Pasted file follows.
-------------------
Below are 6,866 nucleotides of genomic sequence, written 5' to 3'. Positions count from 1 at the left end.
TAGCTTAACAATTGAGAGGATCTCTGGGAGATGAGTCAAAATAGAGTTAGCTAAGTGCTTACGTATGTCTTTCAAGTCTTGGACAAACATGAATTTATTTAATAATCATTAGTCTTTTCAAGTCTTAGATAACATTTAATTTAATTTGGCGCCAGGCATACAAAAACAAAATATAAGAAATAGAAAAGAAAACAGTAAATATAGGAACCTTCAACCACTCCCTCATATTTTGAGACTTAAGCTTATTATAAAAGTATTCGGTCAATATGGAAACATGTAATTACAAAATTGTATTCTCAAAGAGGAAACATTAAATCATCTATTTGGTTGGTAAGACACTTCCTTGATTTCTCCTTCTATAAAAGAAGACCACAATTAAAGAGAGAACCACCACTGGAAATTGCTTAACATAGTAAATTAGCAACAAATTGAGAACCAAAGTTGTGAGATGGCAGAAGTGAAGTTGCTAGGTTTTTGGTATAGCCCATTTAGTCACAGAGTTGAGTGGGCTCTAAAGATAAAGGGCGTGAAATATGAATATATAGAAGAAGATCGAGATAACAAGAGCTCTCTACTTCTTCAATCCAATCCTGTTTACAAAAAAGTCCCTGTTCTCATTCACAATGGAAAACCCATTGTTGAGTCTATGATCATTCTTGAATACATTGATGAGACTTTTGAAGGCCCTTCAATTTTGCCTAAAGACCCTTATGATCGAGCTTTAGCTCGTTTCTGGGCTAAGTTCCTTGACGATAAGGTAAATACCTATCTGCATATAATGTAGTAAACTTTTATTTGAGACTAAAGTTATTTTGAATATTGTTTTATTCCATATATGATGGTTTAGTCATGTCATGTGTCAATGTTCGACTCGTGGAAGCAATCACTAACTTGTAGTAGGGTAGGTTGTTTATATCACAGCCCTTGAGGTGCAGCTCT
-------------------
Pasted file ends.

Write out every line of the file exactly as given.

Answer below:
Below are 6,866 nucleotides of genomic sequence, written 5' to 3'. Positions count from 1 at the left end.
TAGCTTAACAATTGAGAGGATCTCTGGGAGATGAGTCAAAATAGAGTTAGCTAAGTGCTTACGTATGTCTTTCAAGTCTTGGACAAACATGAATTTATTTAATAATCATTAGTCTTTTCAAGTCTTAGATAACATTTAATTTAATTTGGCGCCAGGCATACAAAAACAAAATATAAGAAATAGAAAAGAAAACAGTAAATATAGGAACCTTCAACCACTCCCTCATATTTTGAGACTTAAGCTTATTATAAAAGTATTCGGTCAATATGGAAACATGTAATTACAAAATTGTATTCTCAAAGAGGAAACATTAAATCATCTATTTGGTTGGTAAGACACTTCCTTGATTTCTCCTTCTATAAAAGAAGACCACAATTAAAGAGAGAACCACCACTGGAAATTGCTTAACATAGTAAATTAGCAACAAATTGAGAACCAAAGTTGTGAGATGGCAGAAGTGAAGTTGCTAGGTTTTTGGTATAGCCCATTTAGTCACAGAGTTGAGTGGGCTCTAAAGATAAAGGGCGTGAAATATGAATATATAGAAGAAGATCGAGATAACAAGAGCTCTCTACTTCTTCAATCCAATCCTGTTTACAAAAAAGTCCCTGTTCTCATTCACAATGGAAAACCCATTGTTGAGTCTATGATCATTCTTGAATACATTGATGAGACTTTTGAAGGCCCTTCAATTTTGCCTAAAGACCCTTATGATCGAGCTTTAGCTCGTTTCTGGGCTAAGTTCCTTGACGATAAGGTAAATACCTATCTGCATATAATGTAGTAAACTTTTATTTGAGACTAAAGTTATTTTGAATATTGTTTTATTCCATATATGATGGTTTAGTCATGTCATGTGTCAATGTTCGACTCGTGGAAGCAATCACTAACTTGTAGTAGGGTAGGTTGTTTATATCACAGCCCTTGAGGTGCAGCTCT